Cleaning the house is unavoidable, but there are some chores we dread way more than others. We asked our Facebook fans which cleaning tasks they put off or try to shirk onto another family member the most. Whether it was tough on aching backs or just plain gross (no one really likes to clean the bathroom), these were the most hated chores, plus how to make them easier.
We all hate folding the fitted sheet — we just can’t ever seem to get it just right. There’s good news for us, says cleaning expert Melissa Maker, founder of Toronto-based cleaning service Clean My Space. There’s a right way to fold the pesky fitted sheet, and much like riding a bike, once you learn how to do it you won’t forget. Say goodbye to that messy ball in your linen closet forever — watch Maker’s video for step-by-step instructions here.
As we age some chores become even more dreaded because of the extra stress on our bodies. Case in point: we may no longer be able to scrub the bathroom as we once did. The solution? Embrace products that help overcome physical limitations, and clean the correct way to make this job easier. Maker recommends a “sponge on a stick” scrubber with an extendable arm. These products are great for “standing at a distance that’s comfortable” while you clean your shower and tub, and the extendable arm isn’t hard on the arms or back. Make sure you’re cleaning correctly: “bathroom products can work well if given time. Allowing them to sit will make cleaning a lot easier,” Maker says. Spray a tub and tile cleaner and let sit for a few minutes, then scrub and rinse off the shower and tub walls to remove any residue that could be slippery.
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Dusting is frustrating. Seeing the dust return soon after you spent time wiping down surfaces is enough to make you swear off it altogether. Here’s a tip for banishing dust: use your vacuum more. When we just wipe away dust and don’t vacuum, it just gets kicked up and resettles, Maker says. A vacuum’s brush attachment can be “very handy for vacuuming jobs that seem daunting,” like cleaning blinds. When you do dust surfaces, ditch the paper towels in favor of microfiber cloths. Cotton or paper towels leave lint behind, Maker explains, but microfiber picks up dust well, is absorbent, and reusable — you can mostly clean cloths with just water, or toss them in the laundry.
When was the last time you got out your heavy ironing board? We’re with you. It may be time to ditch this appliance for good. Instead, try a steamer, which can get rid of wrinkles in seconds, is easy-to-use, and lightweight. While a steamer won’t give crisp edges like an iron, Maker says, if you can handle the tradeoff, a steamer is a great choice. “And frankly, anything you want crisp edges on, send it to the cleaners,” Maker says.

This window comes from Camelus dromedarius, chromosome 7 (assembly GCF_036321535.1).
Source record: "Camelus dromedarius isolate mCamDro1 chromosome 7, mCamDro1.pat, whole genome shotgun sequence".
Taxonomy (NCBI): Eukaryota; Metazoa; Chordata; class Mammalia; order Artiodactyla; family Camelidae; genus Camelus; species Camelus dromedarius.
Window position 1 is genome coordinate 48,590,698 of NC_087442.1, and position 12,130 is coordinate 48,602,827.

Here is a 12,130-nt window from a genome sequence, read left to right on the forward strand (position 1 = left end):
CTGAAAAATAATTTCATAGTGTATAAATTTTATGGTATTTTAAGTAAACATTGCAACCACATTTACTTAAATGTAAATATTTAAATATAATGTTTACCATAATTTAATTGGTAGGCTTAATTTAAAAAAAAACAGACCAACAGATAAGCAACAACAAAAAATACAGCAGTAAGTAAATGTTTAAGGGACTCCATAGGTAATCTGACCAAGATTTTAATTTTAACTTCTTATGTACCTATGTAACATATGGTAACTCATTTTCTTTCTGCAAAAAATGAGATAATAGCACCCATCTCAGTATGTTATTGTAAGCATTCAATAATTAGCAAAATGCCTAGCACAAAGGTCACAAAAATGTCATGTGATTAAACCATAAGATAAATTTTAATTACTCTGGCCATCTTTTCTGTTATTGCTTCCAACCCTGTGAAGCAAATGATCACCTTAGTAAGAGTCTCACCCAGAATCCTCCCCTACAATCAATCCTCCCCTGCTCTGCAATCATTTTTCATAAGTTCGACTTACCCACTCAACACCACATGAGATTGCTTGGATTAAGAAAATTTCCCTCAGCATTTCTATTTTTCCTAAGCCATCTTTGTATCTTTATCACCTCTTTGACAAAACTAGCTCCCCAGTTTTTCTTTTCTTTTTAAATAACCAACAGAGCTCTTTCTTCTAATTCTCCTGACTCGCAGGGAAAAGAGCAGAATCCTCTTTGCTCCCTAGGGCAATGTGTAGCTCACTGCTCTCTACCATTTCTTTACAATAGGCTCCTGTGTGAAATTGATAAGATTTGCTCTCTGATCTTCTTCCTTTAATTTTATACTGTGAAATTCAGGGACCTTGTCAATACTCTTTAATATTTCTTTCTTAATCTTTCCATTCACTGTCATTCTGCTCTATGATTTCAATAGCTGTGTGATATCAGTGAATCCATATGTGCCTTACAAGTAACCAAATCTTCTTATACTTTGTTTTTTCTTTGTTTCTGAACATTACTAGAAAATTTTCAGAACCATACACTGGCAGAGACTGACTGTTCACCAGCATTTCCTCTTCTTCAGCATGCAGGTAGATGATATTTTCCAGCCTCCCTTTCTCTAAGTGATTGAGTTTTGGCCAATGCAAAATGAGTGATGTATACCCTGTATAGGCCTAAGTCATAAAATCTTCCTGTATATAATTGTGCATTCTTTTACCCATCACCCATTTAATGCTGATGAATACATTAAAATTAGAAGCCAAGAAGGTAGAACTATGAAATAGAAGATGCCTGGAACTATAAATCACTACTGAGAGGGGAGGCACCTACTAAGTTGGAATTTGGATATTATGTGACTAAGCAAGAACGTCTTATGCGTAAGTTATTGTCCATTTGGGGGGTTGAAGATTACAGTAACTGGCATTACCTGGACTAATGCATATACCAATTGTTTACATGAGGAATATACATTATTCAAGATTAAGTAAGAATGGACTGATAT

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Many of our readers ranked mopping as their most hated chore, and it’s easy to see why. Wringing out mops can be tough on those with arthritis or other conditions, and scrubbing motions can aggravate shoulders, arms, and backs. Luckily, there are products on the market that make this chore easier. Maker recommends a spin mop, which is not much heavier than a regular mop and bucket. Spin mops come with a bucket with a built-in wringer that you can operate with a foot pedal, making it much easier to get rid of moisture, which is essential for getting the best clean.
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Prevention is the key to keeping a clean fridge. Prune the items in your fridge on a regular basis, Maker says, "so there are no science experiments." This will help prevent leaks, spills, and odors. A good rule of thumb is to clear out anything old or wilting before you put new food in, Maker suggests. "That helps ensure that the fridge isn't overburdened." Learn the best way to organize your fridge to reduce food waste. Use products like the Fridge Coasters to line shelves and drawers. "They absorb stains and odors, and help prolong the time spent between cleans," Maker says. When it comes to cleaning the entire fridge, start on the top shelf and remove everything. Inspect jarred products and toss anything out of date. "Remove shelves if you can, and spray with all-purpose cleaner," says Maker. For "any stains in the fridge, a baking soda scrub should help lift them up."
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Dealing with appliances is “sort of like going out on a first date,” Maker says. “You have to get to know the appliance to know how to treat it right.” Maybe that explains why our readers listed cleaning appliances, like the oven, as a chore they dreaded. When it comes to the oven, in particular, Maker says, a lot of people aren’t sure whether theirs is self-cleaning or not. Double check before you attempt to clean yours — if you have a self-cleaning oven, it shouldn’t be cleaned by hand. Products can ruin the coating inside, Maker says. Before setting to clean, remove everything from the oven’s surface, then the racks, and anything in the warming drawer. “You can wipe out any debris, as it will burn up and stick,” Maker says. Set it to self-clean, and wait. You’ll hear a loud click, but don’t be alarmed, Maker says. It’s the oven door locking into place. Open your windows and wait for the oven to complete the cleaning cycle — usually about three hours.
If your oven isn't self-cleaning, it may be best to call in a favor, or even a professional. Cleaning it by hand is "a very physical job, and requires a lot of scrubbing at a weird angle." Let's face it, as Maker says, "it's not worth hurting yourself to clean your oven."
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